I may consider a customer bike as a reward when I reach my weight goal.  We shall see.  When I was younger I would drool over the custom Davidson Bicycles, a local Seattle builder or Rodriguez, another Seattle custom bike builder.  But while these bikes would be fully custom, I still need to figure out exactly what I want because a customer racing bike is different than a custom touring bike.

I may play with my Mercian. It is a touring frame and is relatively comfortable.  I can swap out the saddle with one of those above.  I was considering switching to 650b wheels, to have the ability to add a larger diameter tire, however, I realize I have plenty of clearance between the fork and tire, so I can probably try a larger diameter 700c tire.  Taking some crude measurement, it even appears to be a low-trail bike, though at the upper end of the range.  However, it will likely become more neutral adding bigger tires.  Fortunately I have another set of Campagnolo Nuovo Record hubs, so I can keep my current wheel set and have some built with wider rims to handle a bigger tire.  I believe I currently have a racing freewheel on it, so I would likely put a freewheel with a larger range on and maybe switch to a triple crank in front to give myself a wide range of gearing.  While I could get a newer style hubs that could handle a 10 speed rear cassette, that would require work to my frame and would move it too far from it vintage state.  I would prefer to keep this bike as vintage as possible.  Now if I go with a custom bike at some point, all bets are off.  Sram, indexed shifting, oh my!  As a side note, I have never used anything other than friction shifters on the downtube for shifing on a road bike.  When Campagnolo Ergo and Shimano STI shifters came out in the early nineties, I drooled and couldn't wait to try them, but never did.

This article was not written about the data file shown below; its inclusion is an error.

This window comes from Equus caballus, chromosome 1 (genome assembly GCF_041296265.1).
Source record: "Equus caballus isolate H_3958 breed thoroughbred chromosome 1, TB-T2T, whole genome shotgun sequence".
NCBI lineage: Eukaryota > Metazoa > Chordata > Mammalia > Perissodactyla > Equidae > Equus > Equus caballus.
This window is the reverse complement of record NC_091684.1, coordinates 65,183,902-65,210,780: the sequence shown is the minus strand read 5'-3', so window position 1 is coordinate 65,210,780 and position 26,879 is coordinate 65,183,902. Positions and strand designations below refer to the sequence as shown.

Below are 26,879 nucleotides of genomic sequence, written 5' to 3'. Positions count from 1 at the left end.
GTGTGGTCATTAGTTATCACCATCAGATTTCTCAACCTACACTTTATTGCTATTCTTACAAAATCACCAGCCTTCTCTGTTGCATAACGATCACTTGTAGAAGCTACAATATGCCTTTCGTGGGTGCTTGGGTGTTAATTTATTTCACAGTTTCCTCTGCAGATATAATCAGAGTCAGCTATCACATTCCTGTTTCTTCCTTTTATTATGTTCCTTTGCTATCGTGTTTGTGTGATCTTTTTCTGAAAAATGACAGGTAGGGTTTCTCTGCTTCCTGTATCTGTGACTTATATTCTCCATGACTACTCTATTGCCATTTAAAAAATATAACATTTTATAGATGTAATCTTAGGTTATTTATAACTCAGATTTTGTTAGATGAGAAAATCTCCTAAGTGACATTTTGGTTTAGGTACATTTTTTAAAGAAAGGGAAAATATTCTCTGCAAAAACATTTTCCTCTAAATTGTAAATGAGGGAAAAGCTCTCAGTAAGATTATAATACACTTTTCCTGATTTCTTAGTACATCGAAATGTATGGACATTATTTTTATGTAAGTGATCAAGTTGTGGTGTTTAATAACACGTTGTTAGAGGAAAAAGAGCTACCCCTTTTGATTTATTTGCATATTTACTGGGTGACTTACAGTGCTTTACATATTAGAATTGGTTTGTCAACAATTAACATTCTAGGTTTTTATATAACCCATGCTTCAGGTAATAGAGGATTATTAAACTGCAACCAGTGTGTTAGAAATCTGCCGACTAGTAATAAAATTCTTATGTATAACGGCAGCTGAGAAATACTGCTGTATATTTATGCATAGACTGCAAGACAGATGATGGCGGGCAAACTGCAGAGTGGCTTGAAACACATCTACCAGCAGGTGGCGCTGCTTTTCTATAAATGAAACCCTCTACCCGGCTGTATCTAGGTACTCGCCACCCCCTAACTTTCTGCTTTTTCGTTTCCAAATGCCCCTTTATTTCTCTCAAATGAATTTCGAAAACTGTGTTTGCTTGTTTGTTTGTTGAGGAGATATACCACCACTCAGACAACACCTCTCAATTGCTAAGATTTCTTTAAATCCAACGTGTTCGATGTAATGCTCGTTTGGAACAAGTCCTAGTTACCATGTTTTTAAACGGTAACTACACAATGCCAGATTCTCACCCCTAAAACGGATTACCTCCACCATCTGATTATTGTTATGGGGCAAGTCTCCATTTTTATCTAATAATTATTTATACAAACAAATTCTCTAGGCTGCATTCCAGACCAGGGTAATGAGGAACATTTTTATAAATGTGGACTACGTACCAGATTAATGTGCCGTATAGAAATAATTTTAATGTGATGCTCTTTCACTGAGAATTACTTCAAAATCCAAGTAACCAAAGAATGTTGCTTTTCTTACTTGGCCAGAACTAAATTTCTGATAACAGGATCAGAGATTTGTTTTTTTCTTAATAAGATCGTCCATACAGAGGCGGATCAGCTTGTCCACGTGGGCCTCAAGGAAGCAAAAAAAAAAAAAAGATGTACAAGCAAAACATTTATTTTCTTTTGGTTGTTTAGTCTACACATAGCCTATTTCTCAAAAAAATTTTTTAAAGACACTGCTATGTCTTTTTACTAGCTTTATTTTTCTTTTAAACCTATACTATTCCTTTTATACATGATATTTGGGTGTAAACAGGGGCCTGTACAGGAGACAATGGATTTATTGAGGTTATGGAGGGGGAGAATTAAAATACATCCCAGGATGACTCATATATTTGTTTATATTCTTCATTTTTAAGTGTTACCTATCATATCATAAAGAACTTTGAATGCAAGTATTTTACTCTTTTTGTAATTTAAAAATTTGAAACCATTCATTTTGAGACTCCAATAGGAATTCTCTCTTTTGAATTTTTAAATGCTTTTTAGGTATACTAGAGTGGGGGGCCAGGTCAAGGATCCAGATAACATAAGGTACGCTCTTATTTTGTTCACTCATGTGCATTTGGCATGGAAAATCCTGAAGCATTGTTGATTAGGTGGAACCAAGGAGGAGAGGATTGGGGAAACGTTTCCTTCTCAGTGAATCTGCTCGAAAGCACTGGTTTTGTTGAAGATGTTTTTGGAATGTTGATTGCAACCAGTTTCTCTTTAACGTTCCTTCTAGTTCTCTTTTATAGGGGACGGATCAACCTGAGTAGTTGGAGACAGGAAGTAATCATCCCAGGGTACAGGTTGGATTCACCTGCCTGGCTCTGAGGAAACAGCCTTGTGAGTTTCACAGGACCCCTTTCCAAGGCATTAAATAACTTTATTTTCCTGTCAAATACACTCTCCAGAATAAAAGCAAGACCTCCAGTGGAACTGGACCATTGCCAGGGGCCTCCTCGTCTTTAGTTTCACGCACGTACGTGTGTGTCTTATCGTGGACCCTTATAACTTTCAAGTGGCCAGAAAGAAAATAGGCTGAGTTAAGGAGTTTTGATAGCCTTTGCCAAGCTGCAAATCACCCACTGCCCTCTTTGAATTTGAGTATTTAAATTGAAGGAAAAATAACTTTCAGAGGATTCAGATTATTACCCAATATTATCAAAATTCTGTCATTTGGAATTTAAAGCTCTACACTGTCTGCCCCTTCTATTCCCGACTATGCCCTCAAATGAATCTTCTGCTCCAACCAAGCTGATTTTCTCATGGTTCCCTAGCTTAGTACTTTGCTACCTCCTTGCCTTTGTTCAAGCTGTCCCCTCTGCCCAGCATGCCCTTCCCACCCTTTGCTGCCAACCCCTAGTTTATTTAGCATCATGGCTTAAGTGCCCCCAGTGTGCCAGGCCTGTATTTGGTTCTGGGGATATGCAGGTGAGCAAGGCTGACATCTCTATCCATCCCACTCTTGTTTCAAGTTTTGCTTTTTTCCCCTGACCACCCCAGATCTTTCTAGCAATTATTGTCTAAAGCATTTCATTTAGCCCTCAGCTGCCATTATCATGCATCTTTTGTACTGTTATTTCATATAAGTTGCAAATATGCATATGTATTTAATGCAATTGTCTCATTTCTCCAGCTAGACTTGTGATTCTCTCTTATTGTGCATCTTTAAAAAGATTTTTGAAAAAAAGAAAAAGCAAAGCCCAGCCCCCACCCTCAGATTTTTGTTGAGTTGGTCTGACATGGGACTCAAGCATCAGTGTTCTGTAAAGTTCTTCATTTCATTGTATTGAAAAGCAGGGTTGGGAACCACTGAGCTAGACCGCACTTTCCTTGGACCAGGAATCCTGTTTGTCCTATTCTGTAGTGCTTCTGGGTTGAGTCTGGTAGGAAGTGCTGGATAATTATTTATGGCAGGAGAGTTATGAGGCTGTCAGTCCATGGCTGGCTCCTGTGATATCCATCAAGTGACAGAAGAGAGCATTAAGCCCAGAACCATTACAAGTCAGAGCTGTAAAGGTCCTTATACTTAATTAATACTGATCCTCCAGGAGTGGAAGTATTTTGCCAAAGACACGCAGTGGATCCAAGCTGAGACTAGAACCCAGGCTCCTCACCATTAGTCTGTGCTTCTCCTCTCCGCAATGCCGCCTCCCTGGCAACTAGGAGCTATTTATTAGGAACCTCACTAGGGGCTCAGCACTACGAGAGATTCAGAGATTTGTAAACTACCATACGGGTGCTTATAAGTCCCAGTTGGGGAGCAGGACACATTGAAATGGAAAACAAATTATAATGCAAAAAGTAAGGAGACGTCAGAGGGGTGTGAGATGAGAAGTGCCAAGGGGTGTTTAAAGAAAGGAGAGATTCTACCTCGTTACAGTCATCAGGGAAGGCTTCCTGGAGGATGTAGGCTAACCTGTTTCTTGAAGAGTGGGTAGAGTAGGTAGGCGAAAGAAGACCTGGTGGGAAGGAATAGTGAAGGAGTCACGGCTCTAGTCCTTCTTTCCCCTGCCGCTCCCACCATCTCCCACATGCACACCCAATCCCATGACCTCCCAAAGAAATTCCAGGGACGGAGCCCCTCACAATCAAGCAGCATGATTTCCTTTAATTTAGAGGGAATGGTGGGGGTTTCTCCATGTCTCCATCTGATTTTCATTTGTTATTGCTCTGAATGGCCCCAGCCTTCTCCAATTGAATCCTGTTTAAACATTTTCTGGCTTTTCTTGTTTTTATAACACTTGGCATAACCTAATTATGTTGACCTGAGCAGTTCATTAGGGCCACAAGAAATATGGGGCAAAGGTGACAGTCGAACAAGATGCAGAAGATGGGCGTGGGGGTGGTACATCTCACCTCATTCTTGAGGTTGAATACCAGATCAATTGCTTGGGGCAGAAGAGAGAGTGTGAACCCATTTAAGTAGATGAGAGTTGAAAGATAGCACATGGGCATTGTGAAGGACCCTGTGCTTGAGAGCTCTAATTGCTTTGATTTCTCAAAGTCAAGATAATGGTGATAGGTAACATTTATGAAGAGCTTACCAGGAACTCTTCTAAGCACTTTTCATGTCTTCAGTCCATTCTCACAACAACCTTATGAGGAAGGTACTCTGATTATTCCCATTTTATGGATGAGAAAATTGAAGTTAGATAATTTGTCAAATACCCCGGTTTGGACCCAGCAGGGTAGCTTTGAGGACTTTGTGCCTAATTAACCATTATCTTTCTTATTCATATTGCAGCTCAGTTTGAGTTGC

My Mercian in its current state

I guess that is enough for now, I need to escape from my rabbit hole...

For more information on randonneuring, randonneuring bikes and low trail bikes visit:

Jan Heine's Blog, Off the Beaten Path or try subscribing to his Bicycle Quarterly magazine.

Rivendell Bicycle Works, makes comfortable bikes, some for randonneuring

Also, check out the Lovely Bicycle! blog, written by Veluria (Constance Winters), who also writes for Bicycling Magazine.  She compares several different randonneuring style bikes, talks about what low-trail bikes are and compares Rivendell and a Jan Heine style low-trail bike.

Velo-Orange has quickly become one of my favorite sites as well, with lots of great accessories and even some randonneuring style frames at reasonable prices.

A final note, I have no affiliation with any of the referenced websites or links.  I do not advertise or receive any compensation for recommending any products.  All opinions and ideas (right or wrong) were generated through my own "rabbit hole" research.  I don't profess to be an expert on anything, so always get a second opinion.

Monday, March 18, 2013

Working out and some neat websites

I did get to the gym again today to rid the bike, so I was happy about that.  An actual ride would have been more fun, but was not in the cards today.

Yesterday the sun peaked out for a little while and it appeared to be a great day for a ride!  The wind however was brisk and chilling, so I wavered until it turned kind of nasty and did not end up going for a ride. I did put some bicycle items on eBay however, so I was happy to get that done, though I have lots of old bike stuff, both new and used, that I have been storing for the last 18-23 years that I would like to thin out.

I discovered a great website for a company called VeloORANGE that makes and sells cool items for the bicycle tourist and randonneur.  It has lots of items to complete that classic look for a touring bike as well as other items to make bicycling more comfortable.  I really love their hammered fenders and chromed racks.  When I am ready for a new frame, I may consider one of their modestly price frames as well.  I want to get a comfortable frame with some responsiveness to it, but that I can use for light touring or maybe I can try some randonneuring (sp?).   Check out their website, its pretty cool.  By the way, I have no affiliation with them of any sort, which is the same for any other products or websites I have mentioned or will mention in the future.  I only mention things I like personally.  I also found another neat website called Adeline Adeline.  It also has some neat vintage looking items, though not as much as VeloORANGE.  I would love to hear about other websites in a similar vein, that offer vintage like items for bikes, touring and randonneuring.